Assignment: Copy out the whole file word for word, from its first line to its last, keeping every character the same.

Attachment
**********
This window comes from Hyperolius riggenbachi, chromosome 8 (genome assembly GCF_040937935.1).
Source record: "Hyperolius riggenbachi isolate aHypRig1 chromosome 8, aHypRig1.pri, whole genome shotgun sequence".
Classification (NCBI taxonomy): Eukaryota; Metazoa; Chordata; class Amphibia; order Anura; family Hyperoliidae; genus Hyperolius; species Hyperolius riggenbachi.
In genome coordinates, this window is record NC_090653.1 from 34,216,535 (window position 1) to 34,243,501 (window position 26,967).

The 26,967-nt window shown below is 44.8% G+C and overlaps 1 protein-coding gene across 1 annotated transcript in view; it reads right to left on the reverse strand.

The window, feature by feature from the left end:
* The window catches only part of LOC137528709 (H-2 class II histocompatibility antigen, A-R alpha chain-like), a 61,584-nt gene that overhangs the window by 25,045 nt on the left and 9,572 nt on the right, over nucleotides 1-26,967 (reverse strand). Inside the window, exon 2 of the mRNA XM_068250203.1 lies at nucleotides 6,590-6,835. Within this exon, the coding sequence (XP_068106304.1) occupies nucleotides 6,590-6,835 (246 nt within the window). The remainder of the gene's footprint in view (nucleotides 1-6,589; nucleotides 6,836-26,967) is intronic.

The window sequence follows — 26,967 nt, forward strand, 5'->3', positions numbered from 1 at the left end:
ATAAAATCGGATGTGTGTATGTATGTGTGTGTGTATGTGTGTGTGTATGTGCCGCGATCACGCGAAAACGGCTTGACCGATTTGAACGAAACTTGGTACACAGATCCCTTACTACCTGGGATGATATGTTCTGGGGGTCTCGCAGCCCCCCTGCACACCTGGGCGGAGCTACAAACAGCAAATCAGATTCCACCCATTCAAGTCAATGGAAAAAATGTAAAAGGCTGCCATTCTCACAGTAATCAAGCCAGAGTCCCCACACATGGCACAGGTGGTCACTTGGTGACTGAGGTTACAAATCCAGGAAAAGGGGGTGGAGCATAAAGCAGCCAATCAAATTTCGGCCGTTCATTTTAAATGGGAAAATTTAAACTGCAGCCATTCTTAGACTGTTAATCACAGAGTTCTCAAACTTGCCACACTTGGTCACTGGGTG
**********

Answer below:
This window comes from Hyperolius riggenbachi, chromosome 8 (genome assembly GCF_040937935.1).
Source record: "Hyperolius riggenbachi isolate aHypRig1 chromosome 8, aHypRig1.pri, whole genome shotgun sequence".
Classification (NCBI taxonomy): Eukaryota; Metazoa; Chordata; class Amphibia; order Anura; family Hyperoliidae; genus Hyperolius; species Hyperolius riggenbachi.
In genome coordinates, this window is record NC_090653.1 from 34,216,535 (window position 1) to 34,243,501 (window position 26,967).

The 26,967-nt window shown below is 44.8% G+C and overlaps 1 protein-coding gene across 1 annotated transcript in view; it reads right to left on the reverse strand.

The window, feature by feature from the left end:
* The window catches only part of LOC137528709 (H-2 class II histocompatibility antigen, A-R alpha chain-like), a 61,584-nt gene that overhangs the window by 25,045 nt on the left and 9,572 nt on the right, over nucleotides 1-26,967 (reverse strand). Inside the window, exon 2 of the mRNA XM_068250203.1 lies at nucleotides 6,590-6,835. Within this exon, the coding sequence (XP_068106304.1) occupies nucleotides 6,590-6,835 (246 nt within the window). The remainder of the gene's footprint in view (nucleotides 1-6,589; nucleotides 6,836-26,967) is intronic.

The window sequence follows — 26,967 nt, forward strand, 5'->3', positions numbered from 1 at the left end:
ATAAAATCGGATGTGTGTATGTATGTGTGTGTGTATGTGTGTGTGTATGTGCCGCGATCACGCGAAAACGGCTTGACCGATTTGAACGAAACTTGGTACACAGATCCCTTACTACCTGGGATGATATGTTCTGGGGGTCTCGCAGCCCCCCTGCACACCTGGGCGGAGCTACAAACAGCAAATCAGATTCCACCCATTCAAGTCAATGGAAAAAATGTAAAAGGCTGCCATTCTCACAGTAATCAAGCCAGAGTCCCCACACATGGCACAGGTGGTCACTTGGTGACTGAGGTTACAAATCCAGGAAAAGGGGGTGGAGCATAAAGCAGCCAATCAAATTTCGGCCGTTCATTTTAAATGGGAAAATTTAAACTGCAGCCATTCTTAGACTGTTAATCACAGAGTTCTCAAACTTGCCACACTTGGTCACTGGGTG